Sidestepping the emotionally-charged dairy debate, look objectively at the calories you consume with milk. An 8-ounce glass of “fat-free” milk has 90 calories and whole milk, 180 calories. Three “fat-free” glasses in one day adds 270 calories to your daily caloric intake. Just one daily glass of “fat-free” milk adds to 630 calories a week.

Bottom line question: Are those extra calories worth it to you? It’s your body, your choice.

Alcohol: At this point in your life, you know that alcohol is good for two things – getting tipsy and adding calories. Two glasses of red wine (340 calories), for example, contain more calories than a large, fill-you-up salad, chock full of nutrients. Cutting out alcohol is an easy way to cut down calories. Simple.

3. Ask yourself: “What are the best beverage choices?”  If coffee, soda, protein drinks, sports drinks, and commercial juices and drinks deplete you, what’s left to drink?

Water: Of all the dozens of different drinks now commercially marketed, water is the best at its job: hydrating. It comes with zero calories, zero chemicals, zero sugar, and zero salt, all for the price of zero dollars. Drinking water restores fluids in our bodies, which we lose constantly through elimination, breathing and sweating.

Interestingly enough, water neither feeds nor depletes. It’s neutral, but critical for a well-functioning body. The same goes for herbal teas that say “naturally caffeine-free,” listing only plants as ingredients and contain no manmade chemicals.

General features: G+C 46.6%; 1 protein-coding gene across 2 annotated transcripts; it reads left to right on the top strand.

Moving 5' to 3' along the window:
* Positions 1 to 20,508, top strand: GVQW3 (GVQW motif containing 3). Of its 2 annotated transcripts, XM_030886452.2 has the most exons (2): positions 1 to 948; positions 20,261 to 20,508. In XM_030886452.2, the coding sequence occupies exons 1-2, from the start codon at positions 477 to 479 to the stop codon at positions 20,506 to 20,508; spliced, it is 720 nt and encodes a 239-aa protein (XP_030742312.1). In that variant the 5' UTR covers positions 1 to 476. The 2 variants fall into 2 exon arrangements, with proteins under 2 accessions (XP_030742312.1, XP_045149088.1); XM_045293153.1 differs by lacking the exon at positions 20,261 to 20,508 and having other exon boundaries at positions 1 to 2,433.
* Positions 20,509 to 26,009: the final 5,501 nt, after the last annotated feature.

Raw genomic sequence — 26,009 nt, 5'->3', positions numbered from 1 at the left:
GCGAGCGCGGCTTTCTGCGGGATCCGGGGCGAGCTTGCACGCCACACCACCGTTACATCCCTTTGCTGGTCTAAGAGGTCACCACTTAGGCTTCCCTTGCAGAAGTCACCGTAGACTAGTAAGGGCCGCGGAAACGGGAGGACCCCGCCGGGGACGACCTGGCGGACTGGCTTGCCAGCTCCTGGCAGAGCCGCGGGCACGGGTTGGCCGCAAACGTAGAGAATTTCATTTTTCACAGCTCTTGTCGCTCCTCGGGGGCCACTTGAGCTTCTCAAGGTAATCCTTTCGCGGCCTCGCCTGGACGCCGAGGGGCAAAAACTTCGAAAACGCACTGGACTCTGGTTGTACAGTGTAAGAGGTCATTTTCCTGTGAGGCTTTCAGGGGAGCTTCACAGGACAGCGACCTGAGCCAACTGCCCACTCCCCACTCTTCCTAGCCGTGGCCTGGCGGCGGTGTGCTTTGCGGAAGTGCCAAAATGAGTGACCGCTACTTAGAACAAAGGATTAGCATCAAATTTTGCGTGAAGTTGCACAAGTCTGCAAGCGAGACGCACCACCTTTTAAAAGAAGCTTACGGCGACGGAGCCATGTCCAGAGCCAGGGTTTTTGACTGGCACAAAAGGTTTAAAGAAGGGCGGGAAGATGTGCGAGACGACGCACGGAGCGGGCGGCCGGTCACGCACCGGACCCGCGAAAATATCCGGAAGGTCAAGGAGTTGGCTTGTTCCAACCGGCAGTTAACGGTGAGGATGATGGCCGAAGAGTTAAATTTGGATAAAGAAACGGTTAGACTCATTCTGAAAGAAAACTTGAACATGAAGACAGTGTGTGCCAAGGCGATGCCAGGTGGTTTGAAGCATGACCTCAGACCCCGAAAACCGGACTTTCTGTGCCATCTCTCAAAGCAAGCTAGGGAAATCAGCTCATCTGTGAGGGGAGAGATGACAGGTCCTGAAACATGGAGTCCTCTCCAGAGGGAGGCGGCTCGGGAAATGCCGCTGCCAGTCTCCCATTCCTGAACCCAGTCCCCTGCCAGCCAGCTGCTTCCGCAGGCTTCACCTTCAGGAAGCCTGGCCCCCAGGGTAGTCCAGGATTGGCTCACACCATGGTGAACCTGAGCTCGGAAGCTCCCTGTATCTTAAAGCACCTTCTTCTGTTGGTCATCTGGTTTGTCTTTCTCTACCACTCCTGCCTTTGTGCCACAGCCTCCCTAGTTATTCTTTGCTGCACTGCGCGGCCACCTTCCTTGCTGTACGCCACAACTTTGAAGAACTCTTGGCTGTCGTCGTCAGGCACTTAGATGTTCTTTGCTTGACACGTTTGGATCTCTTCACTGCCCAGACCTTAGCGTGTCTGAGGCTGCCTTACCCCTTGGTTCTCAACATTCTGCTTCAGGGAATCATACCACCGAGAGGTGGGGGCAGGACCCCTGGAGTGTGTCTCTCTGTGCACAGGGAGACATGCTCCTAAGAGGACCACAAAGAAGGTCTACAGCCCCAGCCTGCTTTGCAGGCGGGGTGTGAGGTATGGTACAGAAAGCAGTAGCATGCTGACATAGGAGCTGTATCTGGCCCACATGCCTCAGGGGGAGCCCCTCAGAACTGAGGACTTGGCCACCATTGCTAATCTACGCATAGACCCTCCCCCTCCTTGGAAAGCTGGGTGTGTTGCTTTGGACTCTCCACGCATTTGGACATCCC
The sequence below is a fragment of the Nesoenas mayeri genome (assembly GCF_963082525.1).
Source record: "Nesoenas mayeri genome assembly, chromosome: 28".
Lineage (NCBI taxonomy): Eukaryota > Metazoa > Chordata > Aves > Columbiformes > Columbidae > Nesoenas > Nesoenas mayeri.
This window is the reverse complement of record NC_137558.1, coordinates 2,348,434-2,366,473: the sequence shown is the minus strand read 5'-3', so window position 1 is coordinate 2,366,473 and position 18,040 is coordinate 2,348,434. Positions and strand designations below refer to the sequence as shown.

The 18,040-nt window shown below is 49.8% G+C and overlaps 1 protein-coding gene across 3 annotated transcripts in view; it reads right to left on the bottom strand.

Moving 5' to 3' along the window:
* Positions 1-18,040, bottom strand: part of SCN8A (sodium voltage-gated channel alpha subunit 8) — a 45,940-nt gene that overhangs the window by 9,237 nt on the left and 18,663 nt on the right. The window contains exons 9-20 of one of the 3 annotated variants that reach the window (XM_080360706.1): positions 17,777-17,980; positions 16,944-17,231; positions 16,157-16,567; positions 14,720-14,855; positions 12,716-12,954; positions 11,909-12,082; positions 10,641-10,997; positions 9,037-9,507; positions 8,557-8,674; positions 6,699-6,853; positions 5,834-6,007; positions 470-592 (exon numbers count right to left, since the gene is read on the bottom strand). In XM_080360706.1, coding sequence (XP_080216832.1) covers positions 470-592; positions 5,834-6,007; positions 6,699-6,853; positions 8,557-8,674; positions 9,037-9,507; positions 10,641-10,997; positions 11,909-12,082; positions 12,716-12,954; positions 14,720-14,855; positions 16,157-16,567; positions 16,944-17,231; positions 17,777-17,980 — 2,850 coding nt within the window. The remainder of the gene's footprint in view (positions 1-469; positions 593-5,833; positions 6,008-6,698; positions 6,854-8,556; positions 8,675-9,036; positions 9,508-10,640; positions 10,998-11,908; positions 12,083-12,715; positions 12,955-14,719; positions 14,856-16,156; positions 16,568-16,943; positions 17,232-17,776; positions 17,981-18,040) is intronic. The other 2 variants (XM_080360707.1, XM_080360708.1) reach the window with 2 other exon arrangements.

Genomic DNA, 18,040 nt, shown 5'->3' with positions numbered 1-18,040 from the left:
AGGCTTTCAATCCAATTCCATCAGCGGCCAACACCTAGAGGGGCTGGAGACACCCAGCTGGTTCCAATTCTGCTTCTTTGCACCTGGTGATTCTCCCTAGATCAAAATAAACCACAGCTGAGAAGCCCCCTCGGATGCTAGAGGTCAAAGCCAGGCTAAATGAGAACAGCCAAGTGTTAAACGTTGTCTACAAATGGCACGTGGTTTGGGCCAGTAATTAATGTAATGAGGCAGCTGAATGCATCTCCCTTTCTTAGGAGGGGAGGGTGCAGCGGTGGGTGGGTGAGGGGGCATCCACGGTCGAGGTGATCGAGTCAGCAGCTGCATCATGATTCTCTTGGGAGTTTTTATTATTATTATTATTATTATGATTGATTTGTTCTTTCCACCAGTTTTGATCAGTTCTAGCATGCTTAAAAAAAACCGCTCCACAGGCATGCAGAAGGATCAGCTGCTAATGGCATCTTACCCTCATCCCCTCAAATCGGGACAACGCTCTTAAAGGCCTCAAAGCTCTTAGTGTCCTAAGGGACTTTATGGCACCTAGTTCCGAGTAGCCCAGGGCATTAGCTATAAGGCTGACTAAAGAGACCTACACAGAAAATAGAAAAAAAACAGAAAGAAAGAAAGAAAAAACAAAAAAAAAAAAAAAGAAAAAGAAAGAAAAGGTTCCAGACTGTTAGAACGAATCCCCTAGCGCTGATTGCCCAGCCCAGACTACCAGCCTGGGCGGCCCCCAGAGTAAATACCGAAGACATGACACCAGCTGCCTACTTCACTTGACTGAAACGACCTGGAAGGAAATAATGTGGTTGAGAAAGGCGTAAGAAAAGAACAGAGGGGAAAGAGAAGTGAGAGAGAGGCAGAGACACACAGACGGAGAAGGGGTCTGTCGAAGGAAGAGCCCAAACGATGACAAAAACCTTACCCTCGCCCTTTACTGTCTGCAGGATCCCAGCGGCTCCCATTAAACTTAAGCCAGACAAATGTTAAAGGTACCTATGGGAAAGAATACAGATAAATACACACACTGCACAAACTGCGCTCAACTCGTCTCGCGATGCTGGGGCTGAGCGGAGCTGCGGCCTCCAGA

Somewhere along the way, drinking eight glasses a day became a decree that we all believed. But the truth is, your water needs vary according to your size, the types of foods you eat, the climate, and your activity levels.

For instance, if you load up on high-salt foods, like meat, cheese, processed foods and chips, you will need to drink more water than if you fill up on fresh fruits and vegetables. Fresh fruits and vegetables contain about 70 percent water and little sodium, reducing your need for drinking water.

You were gifted with an amazing instinct that keeps you fully hydrated if you listen to it. It’s known in our language as thirst. When you are thirsty, drink water! When your thirst is quenched, stop. When you’re thirsty again, drink. It doesn’t get much simpler than that.

Freshly-made Juices: Juices, freshly made from whole, raw fruits and vegetables, are another great beverage. They not only hydrate perfectly like water, but they feed as well, providing essential vitamins, minerals, phytochemicals, enzymes, and macronutrients. These liquid foods quench your thirst and offer top value for your calorie buck!

Freshly made juices come with calories, but each one of these calories is power-packed with excellent nutrition that is absorbed into your cells within fifteen minutes, providing a walloping charge of energy.

If you don’t have the desire to embark on the adventure of creating your own juices, then don’t. But do start paying attention to those slippery calories that deplete you, not feed you, and add layers to your layers.

  The topic of beverages boils down to two little words: Drink water. Your hips and your pocketbook will thank you. Now let’s all drink to that!

Read other articles and learn more about Dr. Leslie Van Romer and Narinder Duggal, M.D.